Jeremy Black

Stereograph View of the Houses of Parliament, 1850s–1910s. Metropolitan Museum of Art.

The life of one of the leading British historians of the mid-20th century.

Edmund Burke (1729-97) by James Northcote (1746-1831).

The winner of the 2018 Longman-History Today Book Prize provides an intriguing and accessible study on the evolution, dissemination and continued influence of Edmund Burke’s political ideas.

All at sea: 'The Last Leap of a Great Man' (Napoleon). French engraving, early 19th century.

Are we in danger of neglecting the true importance of one of history’s epochal years?

Britain and Russia came close to blows over Crimea in the 18th century.

This year marks the 300th anniversary of the Treaty of Utrecht and the 250th anniversary of the Treaty of Paris. Both treaties reshaped the world and had profound consequences for the future of Britain and North America, as Jeremy Black explains.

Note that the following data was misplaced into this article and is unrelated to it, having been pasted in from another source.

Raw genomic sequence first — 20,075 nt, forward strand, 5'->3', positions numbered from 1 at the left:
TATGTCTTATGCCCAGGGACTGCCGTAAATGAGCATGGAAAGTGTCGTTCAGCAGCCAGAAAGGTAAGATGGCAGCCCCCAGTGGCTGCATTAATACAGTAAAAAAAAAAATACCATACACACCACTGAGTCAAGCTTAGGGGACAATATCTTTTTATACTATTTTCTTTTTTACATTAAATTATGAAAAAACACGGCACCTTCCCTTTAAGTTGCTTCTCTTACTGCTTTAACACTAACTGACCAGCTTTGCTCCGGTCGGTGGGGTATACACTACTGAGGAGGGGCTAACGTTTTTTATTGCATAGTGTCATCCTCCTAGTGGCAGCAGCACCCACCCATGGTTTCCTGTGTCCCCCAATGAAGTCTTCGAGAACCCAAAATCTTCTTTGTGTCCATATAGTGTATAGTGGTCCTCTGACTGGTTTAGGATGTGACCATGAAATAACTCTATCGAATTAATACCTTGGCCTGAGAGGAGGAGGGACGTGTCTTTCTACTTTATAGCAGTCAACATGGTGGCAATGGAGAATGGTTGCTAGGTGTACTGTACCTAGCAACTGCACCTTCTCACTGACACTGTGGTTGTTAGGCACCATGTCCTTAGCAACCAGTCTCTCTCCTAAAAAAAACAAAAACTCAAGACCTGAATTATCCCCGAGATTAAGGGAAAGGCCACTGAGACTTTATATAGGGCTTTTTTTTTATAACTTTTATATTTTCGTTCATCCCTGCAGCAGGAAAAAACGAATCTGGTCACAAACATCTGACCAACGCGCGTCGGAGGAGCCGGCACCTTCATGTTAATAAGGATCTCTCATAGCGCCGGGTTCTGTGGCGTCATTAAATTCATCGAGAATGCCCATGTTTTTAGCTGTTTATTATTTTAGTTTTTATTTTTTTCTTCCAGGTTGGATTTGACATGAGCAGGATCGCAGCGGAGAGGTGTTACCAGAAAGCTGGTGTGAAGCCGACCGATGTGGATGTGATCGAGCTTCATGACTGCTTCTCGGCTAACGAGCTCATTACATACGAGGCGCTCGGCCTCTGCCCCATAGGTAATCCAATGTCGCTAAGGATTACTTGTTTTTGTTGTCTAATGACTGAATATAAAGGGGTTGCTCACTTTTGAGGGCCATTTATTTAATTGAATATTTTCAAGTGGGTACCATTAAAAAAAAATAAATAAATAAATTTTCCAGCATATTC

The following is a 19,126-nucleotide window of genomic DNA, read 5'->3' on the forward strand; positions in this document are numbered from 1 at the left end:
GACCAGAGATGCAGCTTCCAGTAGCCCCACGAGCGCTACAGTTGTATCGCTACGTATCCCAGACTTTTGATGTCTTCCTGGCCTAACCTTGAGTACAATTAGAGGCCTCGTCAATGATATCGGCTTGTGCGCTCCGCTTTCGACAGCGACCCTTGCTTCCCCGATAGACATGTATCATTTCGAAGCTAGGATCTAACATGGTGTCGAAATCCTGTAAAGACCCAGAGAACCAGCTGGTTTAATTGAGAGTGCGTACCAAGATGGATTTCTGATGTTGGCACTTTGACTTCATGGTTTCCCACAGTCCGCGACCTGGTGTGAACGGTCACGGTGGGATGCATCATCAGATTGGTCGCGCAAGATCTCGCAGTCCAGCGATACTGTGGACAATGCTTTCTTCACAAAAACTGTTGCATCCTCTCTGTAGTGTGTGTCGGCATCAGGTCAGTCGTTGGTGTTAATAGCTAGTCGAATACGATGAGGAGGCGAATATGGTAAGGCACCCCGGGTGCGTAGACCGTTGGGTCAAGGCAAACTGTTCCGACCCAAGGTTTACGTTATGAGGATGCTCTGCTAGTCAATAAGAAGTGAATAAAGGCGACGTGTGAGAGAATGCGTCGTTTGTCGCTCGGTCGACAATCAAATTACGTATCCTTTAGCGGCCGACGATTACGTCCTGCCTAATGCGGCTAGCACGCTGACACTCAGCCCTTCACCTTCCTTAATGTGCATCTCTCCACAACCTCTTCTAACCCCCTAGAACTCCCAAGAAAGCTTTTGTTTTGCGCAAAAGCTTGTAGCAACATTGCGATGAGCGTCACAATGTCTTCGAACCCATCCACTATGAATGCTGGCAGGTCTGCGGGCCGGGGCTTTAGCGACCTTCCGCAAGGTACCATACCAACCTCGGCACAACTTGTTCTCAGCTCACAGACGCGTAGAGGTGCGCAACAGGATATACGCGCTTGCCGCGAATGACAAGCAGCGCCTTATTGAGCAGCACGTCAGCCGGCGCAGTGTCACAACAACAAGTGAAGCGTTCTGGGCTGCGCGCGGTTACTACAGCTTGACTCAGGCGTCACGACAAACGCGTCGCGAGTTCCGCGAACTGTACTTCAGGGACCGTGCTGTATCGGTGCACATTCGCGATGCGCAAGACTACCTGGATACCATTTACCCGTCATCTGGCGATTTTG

Hanoverian precedents for the wayward behaviour of royal younger brothers.

In June 1812 Britain and the United States went to war. The conflict was a relatively minor affair, but its consequences were great.

The recent attempt at House of Lords’ reform and the capacity of the issue to do serious damage to the cohesion of the governing coalition invites comparisons with the past, says Jeremy Black.

The two 16th-century battles of Panipat, which took place 30 years apart, are little known in the West. But they were pivotal events in the making of the Mughal Empire as the dominant power of northern India, as Jeremy Black explains.

Since the end of the Cold War there has been a marked increase in accounts of the past made by those considered to have been on the ‘losing side’ of history. But, warns Jeremy Black, we should all be wary of the forces such histories can unleash.